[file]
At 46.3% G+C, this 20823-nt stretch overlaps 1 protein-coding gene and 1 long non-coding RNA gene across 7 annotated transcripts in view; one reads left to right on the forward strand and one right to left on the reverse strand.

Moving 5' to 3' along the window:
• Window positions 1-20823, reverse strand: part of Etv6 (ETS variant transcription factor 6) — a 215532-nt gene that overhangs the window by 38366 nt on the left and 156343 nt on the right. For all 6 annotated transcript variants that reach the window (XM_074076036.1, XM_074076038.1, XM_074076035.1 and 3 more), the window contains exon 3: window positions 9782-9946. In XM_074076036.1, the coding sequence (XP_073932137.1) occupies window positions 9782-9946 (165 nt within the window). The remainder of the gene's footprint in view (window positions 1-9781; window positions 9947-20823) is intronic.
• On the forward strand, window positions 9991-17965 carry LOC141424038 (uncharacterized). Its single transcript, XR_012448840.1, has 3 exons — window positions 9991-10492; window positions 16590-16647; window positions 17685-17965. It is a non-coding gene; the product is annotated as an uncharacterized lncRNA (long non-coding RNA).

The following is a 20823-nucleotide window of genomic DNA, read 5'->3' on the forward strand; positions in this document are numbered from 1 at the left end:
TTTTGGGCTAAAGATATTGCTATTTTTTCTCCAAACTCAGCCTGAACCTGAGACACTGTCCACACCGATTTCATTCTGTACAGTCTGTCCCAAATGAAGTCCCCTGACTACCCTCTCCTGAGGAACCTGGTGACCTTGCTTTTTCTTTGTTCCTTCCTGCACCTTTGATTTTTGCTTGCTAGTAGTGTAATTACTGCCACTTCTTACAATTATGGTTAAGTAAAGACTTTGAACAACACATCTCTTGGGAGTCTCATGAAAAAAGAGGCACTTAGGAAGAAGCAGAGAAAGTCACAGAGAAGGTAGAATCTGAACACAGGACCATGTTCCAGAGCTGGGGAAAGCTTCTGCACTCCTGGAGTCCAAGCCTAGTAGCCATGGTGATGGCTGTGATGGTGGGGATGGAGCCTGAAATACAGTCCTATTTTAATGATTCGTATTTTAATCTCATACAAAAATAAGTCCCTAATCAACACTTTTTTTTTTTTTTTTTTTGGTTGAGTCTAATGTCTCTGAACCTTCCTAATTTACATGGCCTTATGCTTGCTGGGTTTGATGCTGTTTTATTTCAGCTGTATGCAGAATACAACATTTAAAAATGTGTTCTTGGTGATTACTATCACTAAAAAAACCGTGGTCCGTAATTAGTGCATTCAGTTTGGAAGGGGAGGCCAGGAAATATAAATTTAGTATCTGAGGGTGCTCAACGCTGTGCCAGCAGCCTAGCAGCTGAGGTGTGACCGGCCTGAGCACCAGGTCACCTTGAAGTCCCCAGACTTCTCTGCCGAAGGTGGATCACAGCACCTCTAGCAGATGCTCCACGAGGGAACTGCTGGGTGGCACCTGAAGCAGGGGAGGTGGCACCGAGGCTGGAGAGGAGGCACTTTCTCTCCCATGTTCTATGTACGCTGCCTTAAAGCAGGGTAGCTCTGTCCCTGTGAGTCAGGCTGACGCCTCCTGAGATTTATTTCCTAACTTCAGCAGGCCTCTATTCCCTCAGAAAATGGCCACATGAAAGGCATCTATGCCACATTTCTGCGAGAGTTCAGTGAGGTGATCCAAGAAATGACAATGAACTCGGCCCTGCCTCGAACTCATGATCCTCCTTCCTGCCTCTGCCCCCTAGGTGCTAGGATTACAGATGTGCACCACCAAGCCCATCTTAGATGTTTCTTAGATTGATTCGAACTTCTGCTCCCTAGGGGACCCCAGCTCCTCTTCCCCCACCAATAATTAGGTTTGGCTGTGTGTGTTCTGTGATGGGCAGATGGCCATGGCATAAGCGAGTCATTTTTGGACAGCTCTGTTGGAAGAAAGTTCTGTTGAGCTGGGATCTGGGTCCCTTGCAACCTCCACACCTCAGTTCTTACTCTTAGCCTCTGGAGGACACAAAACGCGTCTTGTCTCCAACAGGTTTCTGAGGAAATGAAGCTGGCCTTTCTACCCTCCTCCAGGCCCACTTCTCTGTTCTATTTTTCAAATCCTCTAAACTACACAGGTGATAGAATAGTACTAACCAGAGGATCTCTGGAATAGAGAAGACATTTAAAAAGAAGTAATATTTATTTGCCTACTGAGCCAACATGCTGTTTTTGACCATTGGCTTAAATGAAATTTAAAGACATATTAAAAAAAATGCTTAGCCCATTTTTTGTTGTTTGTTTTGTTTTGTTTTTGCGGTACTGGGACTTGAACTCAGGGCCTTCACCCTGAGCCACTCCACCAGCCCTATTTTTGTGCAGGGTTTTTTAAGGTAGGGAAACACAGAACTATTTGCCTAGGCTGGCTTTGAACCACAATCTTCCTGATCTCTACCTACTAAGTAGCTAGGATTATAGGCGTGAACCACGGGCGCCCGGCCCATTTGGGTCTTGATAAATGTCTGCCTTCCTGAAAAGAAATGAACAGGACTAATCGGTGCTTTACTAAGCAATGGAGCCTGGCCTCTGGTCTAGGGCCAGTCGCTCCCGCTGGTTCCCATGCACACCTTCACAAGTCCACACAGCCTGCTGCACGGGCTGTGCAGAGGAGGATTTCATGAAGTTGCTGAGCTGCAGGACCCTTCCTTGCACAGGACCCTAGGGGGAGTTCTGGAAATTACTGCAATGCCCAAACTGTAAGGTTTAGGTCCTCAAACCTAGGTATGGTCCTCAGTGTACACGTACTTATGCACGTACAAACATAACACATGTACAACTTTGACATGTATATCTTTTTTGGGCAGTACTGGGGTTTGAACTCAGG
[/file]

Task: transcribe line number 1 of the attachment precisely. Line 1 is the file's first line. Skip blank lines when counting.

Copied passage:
At 46.3% G+C, this 20823-nt stretch overlaps 1 protein-coding gene and 1 long non-coding RNA gene across 7 annotated transcripts in view; one reads left to right on the forward strand and one right to left on the reverse strand.